General ticket representation is a type of block voting in which voters opt for a party, or a team's set list of candidates, and the highest-polling one becomes the winner. It, unless tempered to apply to a specific proportion, arrives at a 100% return for one party's list who become representatives for the membership or representative positions which are the purpose of the election.
At-large is a description for members which may exist in a governing body who are elected or appointed to represent a whole membership or population, rather than a subset. In multi-hierarchical bodies it can be extended, on occasion, to a tier beneath the highest division. A contrast is implied, with certain electoral districts or narrower divisions. It can be given to the associated territory, if any, to denote its undivided nature, in a specific context. Unambiguous synonymous are the prefixes of cross-, all- or whole-, such as cross-membership, or all-state.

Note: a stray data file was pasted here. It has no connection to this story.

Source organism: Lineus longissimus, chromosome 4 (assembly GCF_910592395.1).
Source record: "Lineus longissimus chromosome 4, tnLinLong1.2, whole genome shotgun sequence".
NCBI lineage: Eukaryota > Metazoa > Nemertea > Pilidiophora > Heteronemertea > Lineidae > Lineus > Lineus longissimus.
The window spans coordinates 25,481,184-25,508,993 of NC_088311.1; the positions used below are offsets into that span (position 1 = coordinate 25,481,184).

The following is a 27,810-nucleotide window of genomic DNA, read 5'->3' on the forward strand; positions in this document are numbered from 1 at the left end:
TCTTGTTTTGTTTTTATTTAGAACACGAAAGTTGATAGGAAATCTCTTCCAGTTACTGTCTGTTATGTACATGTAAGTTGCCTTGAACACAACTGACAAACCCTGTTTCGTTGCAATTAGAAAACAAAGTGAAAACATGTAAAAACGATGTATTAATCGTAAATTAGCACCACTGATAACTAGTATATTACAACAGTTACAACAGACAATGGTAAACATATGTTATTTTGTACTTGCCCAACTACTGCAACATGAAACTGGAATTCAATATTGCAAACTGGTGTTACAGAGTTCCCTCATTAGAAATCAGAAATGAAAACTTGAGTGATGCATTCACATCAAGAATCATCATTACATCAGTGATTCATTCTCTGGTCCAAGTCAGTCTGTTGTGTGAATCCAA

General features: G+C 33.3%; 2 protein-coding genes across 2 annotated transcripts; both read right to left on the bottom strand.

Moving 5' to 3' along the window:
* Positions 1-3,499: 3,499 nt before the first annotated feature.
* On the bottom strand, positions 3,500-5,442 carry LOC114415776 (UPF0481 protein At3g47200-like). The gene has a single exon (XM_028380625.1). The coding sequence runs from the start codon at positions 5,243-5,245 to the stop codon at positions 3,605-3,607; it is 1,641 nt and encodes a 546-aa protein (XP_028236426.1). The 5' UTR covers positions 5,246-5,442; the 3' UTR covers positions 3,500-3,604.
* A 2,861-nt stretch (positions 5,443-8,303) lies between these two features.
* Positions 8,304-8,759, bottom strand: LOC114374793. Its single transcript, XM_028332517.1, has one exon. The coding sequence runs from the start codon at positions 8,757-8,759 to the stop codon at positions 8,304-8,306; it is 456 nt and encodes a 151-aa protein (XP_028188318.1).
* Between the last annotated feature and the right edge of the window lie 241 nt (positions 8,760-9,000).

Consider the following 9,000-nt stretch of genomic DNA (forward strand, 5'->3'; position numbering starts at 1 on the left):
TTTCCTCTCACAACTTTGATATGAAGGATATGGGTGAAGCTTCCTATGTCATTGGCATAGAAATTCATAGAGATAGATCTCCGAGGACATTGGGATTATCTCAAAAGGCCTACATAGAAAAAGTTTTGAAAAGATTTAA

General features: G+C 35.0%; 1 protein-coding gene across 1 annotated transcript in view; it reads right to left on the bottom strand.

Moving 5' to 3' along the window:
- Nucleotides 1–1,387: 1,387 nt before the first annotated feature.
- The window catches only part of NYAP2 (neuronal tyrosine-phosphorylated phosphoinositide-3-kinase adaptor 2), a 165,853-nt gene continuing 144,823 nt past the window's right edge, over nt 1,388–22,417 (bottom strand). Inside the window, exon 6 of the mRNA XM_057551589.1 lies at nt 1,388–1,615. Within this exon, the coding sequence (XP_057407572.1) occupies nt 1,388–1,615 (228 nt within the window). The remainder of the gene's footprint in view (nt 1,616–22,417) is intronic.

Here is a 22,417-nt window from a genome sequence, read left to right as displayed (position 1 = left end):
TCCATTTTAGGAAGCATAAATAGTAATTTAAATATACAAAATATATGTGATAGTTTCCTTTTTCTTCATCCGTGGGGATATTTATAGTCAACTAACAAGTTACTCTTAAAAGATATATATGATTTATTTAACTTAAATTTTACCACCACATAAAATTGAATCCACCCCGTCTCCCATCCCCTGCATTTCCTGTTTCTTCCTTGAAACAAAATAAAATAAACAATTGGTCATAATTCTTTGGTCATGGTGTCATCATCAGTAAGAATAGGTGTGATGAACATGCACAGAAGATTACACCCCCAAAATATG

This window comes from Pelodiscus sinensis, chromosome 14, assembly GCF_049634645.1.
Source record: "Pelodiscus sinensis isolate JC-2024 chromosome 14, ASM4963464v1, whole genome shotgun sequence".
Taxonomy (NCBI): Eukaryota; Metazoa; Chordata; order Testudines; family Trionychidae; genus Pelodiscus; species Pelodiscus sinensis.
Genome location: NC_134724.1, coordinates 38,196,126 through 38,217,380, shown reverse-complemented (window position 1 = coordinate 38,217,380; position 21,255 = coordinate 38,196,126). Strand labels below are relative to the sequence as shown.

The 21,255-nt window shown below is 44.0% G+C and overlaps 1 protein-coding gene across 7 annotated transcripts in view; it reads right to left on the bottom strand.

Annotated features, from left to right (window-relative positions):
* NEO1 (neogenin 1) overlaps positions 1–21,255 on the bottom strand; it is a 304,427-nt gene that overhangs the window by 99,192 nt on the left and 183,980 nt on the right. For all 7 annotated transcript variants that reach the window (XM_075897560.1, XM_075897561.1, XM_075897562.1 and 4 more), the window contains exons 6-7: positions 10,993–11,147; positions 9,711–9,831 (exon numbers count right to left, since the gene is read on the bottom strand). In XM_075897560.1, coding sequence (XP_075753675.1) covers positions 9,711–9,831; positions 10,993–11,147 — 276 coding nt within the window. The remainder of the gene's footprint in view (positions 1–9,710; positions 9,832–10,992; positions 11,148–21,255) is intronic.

Elections in California are held to fill various local, state and federal seats. In California, regular elections are held every even year ; however, some seats have terms of office that are longer than two years, so not every seat is on the ballot in every election. Special elections may be held to fill vacancies at other points in time. Recall elections can also be held. Additionally, statewide initiatives, legislative referrals and referenda may be on the ballot.